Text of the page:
The crystallite size could be estimated from the FWHM of the diffraction peaks using Scherrer’s equation , where is the shape coefficient for the reciprocal lattice point (in this work ), is the wavelength of the X-rays ( nm), is the peak position, and is the width of specimen’s peak () corrected by a instrumental broad factor (in this work, rad). The results are presented in Table 1, where it can be observed that the biggest crystallite size were obtained for the sample calcined at 850°C, departing from the sol without pH control. The smallest crystallites were produced at pH = 7.0 and °C. As expected, the samples calcined at lower temperatures presented smaller crystallites. One can also observe that the particles produced at pH = 7.0 present a pronounced growth at 500°C, reaching the average size of 18 nm whereas the samples produced at lower pH values remain smaller than 10 nm at this temperature.
The reduction of the surface energy is the driving force for both nucleation and particle growth. This thermodynamic parameter depends on the surface tension of curved interfaces and also on the net surface area of the particles . Nanoparticles have high surface energy due to the small curvature radius and large surface area, so the system spontaneously tends to decrease the interface solid solution, and particles tend to grow in order to minimize the surface energy. On the other hand, the surface tension (and, consequently, the surface energy) of particles in suspension can be decreased by adsorption of the amine groups from the ammonium hydroxide , which promote both electrostatic and steric stabilization of nanoparticles. This stabilization prevents the grown of the particles, so the acidity of the medium of synthesis strongly influences the particle size . Besides that, as temperature can also influence surface energy , lowering the synthesis temperature results in a wider size distribution with an increased amount of small particles.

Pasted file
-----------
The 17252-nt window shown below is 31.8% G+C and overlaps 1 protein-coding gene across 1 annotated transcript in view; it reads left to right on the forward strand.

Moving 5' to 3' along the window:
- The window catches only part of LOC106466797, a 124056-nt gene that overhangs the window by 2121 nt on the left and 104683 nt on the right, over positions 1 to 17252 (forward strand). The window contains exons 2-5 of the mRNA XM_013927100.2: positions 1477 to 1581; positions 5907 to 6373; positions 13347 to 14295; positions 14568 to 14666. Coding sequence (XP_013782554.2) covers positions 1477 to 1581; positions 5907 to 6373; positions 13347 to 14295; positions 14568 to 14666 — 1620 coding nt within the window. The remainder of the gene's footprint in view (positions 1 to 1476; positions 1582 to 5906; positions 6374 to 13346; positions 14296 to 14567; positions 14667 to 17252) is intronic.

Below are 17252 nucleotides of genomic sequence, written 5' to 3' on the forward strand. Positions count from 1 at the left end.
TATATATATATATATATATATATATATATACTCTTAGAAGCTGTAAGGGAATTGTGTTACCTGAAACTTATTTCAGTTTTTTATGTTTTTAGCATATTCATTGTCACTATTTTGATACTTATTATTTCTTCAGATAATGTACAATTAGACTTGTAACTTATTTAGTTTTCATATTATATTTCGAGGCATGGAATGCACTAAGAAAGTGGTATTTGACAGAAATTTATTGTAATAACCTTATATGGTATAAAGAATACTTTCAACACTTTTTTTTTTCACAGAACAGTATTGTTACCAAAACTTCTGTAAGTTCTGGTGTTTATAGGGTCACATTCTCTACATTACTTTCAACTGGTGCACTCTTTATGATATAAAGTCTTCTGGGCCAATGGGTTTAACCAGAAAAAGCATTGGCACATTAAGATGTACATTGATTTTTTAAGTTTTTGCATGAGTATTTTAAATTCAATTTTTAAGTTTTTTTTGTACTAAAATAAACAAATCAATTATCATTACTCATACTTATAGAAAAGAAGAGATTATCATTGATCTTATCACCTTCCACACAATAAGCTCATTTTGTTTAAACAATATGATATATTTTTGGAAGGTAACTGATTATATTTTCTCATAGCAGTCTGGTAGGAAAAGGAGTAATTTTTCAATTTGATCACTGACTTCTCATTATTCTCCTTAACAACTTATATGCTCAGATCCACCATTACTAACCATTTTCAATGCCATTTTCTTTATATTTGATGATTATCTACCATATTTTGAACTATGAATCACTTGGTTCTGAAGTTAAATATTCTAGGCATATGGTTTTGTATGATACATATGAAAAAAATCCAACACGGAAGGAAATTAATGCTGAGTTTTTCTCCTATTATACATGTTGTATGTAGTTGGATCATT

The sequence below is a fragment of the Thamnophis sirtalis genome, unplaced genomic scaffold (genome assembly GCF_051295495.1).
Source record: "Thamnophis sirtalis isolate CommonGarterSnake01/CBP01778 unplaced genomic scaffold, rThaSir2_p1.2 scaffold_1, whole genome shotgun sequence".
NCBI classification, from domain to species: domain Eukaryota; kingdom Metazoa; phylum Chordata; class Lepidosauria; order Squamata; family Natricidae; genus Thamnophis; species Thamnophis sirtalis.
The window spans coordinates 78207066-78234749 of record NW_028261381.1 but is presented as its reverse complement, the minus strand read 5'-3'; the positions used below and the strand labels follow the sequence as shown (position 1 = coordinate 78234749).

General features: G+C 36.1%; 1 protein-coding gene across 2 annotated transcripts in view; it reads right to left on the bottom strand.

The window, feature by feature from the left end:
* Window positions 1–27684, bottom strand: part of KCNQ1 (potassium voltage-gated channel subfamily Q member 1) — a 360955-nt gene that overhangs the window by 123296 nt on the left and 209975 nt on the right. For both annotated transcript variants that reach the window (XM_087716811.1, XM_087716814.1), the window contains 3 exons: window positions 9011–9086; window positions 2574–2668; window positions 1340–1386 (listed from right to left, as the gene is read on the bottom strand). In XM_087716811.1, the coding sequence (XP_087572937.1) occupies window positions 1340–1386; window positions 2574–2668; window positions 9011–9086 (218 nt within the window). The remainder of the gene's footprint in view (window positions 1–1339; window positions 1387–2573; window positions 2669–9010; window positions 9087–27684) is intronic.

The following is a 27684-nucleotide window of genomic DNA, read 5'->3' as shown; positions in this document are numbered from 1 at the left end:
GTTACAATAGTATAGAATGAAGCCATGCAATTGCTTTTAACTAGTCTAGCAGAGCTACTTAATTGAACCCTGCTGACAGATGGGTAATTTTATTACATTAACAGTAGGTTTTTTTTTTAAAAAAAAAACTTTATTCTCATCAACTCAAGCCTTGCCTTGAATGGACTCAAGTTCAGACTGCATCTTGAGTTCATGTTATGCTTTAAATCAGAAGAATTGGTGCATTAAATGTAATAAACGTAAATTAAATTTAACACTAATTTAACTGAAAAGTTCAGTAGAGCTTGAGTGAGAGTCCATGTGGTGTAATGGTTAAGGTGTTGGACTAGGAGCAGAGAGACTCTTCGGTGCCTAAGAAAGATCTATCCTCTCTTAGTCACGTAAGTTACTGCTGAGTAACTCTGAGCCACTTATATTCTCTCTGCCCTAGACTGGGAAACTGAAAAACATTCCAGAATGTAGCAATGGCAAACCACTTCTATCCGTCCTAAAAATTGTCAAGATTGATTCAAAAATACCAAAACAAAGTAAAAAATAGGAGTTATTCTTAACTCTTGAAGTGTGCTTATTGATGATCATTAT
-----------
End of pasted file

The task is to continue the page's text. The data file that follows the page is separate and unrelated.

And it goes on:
Figure 2 presents TEM images of the powder prepared at pH = 7.0 and treated at 500°C. In Figure 2(a), one can observe spherical-like particles with reduced agglomeration degree when compared with the results from other synthesis methods . For the samples shown in Figure 2, the average particle size observed in the micrographs was 20 nm, which agrees with the crystallite size determined from the X-ray diffraction patterns (see Table 1). Figure 2(b) presents the high-resolution (HRTEM) image of the same sample, where one can observe the lattice planes indicating that each particle contains only one crystallite. Consequently, the crystallite sizes presented in Table 1 can be interpreted as the average particle size of the samples. In Figure 2(b), the distance between family planes is 3.067 Å, which is consistent with the value of 3.066 Å obtained from crystallographic database .